TIGTA Seal graphic

Treasury Inspector General for Tax Administration

Press Release


October 14, 2009
Contact: Li-Yun Chien
(202) 622-6500
TIGTA-PAO@tigta.treas.gov

TIGTA Releases Audit of IRS's Use of Accuracy-Related Penalties

The Treasury Inspector General for Tax Administration (TIGTA) today publicly released its review of the Internal Revenue Service's (IRS) use of accuracy-related penalties.

Accuracy-related penalties generally are assessed by the IRS when taxpayers submit incomplete or incorrect information on their tax returns. TIGTA's report concluded that, despite numerous layers of management controls to guide the penalty-setting process, the IRS is missing opportunities to use penalties to better promote accurate reporting among sole proprietors.

TIGTA analyzed a sample of sole proprietor examinations that were closed in Fiscal Year 2007 and found that, in almost 24 percent of the cases, IRS procedures were not followed in recommending accuracy-related penalties for assessment. According to the report, examiners were either too lenient and did not recommend penalties that were warranted or had not properly documented case files to indicate that penalties were considered. TIGTA found no documentation of managerial involvement in over 60 percent of the cases reviewed in detail, despite an Internal Revenue Manual requirement for manager involvement in such cases.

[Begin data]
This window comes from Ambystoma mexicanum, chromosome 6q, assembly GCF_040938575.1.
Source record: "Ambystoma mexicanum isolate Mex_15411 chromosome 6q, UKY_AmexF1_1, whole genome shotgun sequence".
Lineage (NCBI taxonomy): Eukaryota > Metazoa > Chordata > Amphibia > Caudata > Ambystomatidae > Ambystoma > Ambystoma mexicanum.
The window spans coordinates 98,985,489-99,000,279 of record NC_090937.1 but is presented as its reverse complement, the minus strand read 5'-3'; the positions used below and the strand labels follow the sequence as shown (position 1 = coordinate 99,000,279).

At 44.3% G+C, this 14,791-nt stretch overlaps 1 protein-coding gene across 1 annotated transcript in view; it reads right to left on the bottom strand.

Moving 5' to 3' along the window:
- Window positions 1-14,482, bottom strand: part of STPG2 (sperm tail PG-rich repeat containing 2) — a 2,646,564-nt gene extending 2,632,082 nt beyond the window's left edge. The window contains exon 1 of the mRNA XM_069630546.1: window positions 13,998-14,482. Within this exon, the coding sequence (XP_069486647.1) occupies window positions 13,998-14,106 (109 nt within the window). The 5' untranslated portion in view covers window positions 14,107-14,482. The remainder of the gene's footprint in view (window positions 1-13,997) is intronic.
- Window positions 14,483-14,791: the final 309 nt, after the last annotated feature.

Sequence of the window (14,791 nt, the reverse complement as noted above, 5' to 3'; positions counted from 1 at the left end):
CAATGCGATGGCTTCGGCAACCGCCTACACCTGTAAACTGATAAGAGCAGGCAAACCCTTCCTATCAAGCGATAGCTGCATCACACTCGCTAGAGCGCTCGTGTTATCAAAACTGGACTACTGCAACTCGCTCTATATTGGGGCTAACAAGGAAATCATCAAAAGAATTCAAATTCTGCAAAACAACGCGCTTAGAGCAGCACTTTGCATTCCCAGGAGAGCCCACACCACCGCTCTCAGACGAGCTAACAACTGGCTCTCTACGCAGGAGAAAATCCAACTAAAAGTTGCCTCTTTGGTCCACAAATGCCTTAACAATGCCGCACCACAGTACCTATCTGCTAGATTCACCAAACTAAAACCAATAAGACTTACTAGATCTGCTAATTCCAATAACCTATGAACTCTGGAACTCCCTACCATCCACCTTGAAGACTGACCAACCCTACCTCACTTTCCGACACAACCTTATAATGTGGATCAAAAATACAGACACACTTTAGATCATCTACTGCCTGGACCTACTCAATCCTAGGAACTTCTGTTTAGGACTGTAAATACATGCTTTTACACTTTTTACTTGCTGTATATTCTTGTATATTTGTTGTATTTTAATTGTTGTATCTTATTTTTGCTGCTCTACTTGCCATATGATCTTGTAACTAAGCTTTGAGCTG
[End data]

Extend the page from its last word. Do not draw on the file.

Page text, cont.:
"Because accuracy-related penalties were not always applied when warranted, taxpayers could perceive inequities in the examination process if some taxpayers are penalized while others are spared penalties that should have been assessed," commented J. Russell George, the Treasury Inspector General for Tax Administration.

TIGTA recommended that first-line managers in the IRS's Small Business/Self-Employed Division provide more-specific written feedback to examiners on the quality of their penalty determinations and that mid-level managers monitor and assess the written feedback given by first-line managers. IRS officials agreed with TIGTA's recommendations and plan to implement corrective actions.

To view the report, including the scope, methodology, and full IRS response, go to: http://www.treas.gov/tigta/auditreports/2009reports/200930124fr.pdf.

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